If you, like me, grew up keen on science, you’ve watched the ABC’s popsci show Catalyst. If you, like me, have anything to do with good science, you’ll hate Catalyst.
Billed as an accessible educational program explaining both new and established interest pieces on science and medicine, it’s the only show of its kind on prime time Australian television. With an award-studded cast comprised of two physicists, a veterinarian, and a medical researcher, you’d be forgiven for expecting a higher calibre of not only journalism, but scientific accuracy.
Putting aside its other failings, three episodes stand out to me as reason enough for the show to be severely reprimanded. The first two episodes, Heart of the Matter (parts 1 and 2), aired in 2013, on the topic of cholesterol-lowering statin drugs. Statins are the most-prescribed drug class in Australia, and effectively reduce the risk of heart attacks, strokes and vascular disease. While there are risks involved with any medication, statins have been proven safe and effective.
The episodes quoted fraudulent statistics, disgraced or unqualified “experts”, and, as an independent USyd research group calculated, was responsible for about 60,000 of the 200,000 patients studied that ceased using statins in the eight months after the twin episodes. As many as 2,900 otherwise preventable heart attacks and strokes were predicted to have occurred in the study group as a direct result of the false information peddled by Catalyst. The “experts” (including a naturopath) the show consulted postulated cholesterol was not responsible for heart diseases. The National Heart Foundation said in response that it was “shocked by the disregard for the extensive evidence”.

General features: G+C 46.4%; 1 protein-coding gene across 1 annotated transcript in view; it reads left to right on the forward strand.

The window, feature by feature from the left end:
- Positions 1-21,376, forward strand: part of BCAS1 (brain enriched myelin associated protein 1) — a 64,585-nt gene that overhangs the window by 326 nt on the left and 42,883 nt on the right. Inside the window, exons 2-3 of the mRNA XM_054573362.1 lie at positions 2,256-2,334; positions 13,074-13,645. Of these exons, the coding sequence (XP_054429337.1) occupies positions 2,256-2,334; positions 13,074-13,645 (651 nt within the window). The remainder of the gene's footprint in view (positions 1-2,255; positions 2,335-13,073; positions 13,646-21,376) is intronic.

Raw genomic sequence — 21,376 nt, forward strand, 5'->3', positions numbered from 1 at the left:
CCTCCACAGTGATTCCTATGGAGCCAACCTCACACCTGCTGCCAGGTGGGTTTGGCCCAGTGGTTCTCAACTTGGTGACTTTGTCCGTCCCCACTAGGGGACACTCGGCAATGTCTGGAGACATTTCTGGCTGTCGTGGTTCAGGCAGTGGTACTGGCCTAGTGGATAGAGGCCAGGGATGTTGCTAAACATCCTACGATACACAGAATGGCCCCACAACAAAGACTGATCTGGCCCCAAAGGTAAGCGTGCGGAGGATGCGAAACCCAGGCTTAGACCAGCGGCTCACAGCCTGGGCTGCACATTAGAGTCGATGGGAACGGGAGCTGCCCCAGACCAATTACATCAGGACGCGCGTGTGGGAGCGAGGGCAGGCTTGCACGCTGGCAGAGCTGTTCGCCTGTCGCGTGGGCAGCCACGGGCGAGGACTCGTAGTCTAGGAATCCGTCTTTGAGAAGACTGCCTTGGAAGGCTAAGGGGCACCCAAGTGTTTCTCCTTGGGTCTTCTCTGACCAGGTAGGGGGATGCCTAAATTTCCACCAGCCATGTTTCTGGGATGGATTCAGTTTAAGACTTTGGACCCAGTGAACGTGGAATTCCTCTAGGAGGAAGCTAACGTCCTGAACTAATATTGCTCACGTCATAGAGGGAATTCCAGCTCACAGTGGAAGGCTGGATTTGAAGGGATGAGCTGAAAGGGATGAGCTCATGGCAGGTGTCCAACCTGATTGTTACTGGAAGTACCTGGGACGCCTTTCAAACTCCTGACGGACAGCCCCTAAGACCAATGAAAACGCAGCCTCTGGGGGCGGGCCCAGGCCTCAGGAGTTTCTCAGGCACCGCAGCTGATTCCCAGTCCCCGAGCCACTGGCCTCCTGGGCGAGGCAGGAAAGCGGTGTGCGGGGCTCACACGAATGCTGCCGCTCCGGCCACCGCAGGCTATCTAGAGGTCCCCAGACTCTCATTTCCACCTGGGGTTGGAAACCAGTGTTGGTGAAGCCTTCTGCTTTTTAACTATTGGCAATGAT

Years later, in my practice as a pharmacist, I still feel the aftershock. I must still fight the misconceptions and lies put forward by what the public perceived as a reliable and accurate source. I have had patients directly cite Catalyst as the reason they do not use their meds.
The third dubious episode, Wi-Fried, aired in the last month. In this, Catalyst fabricated another, arguably more insidious, error – that mobile phones cause cancer. They again used unsubstantiated claims from false experts (who had shiny titles like “Doctor”) to assert a thoroughly debunked idea.
The evidence, actual experts, and all governing bodies, strongly suggest there is no causal link between non-ionising radiation, such as that put out by mobile phones or Wi-Fi, and cancer.
We have not observed what would be a catastrophic spike in brain tumours over the last three decades, despite the ubiquity of mobile phones. Cancer is a “reportable illness” – it is law that all cases must be recorded and investigated – so we’re not missing any info. A good comparison is smoking. We saw a huge increase in lung (and other) cancers with the increase in smoking in the last century, and a downward trend with smoking reduction. This is not the case for mobile phones and cancer. The incidences of brain tumours have not increased anywhere near the amount that they would need to for there to be any sensible link.
Professor Rodney Croft, of the International Commission on Non-Ionizing Radiation Protection said in response to Wi-Fried: “radiofrequency emissions are one of the most heavily researched agents that science has ever assessed, and given that, contrary to Catalyst’s claims, no substantiated health effects have emerged”.
The fact is, patients don’t have the health literacy to know things without medical guidance, but who is giving that guidance is very important. The show and ABC management hasn’t done enough to stop it – simply removing episodes from the website is not enough. The damage has been done.
The public should be able to rely on scientists to provide a united truth, as is their job, and Catalyst has consistently failed to provide accurate and reliable information. It has demonstrated that it does not deserve its place as one of the Australian public’s most popular ways of consuming science.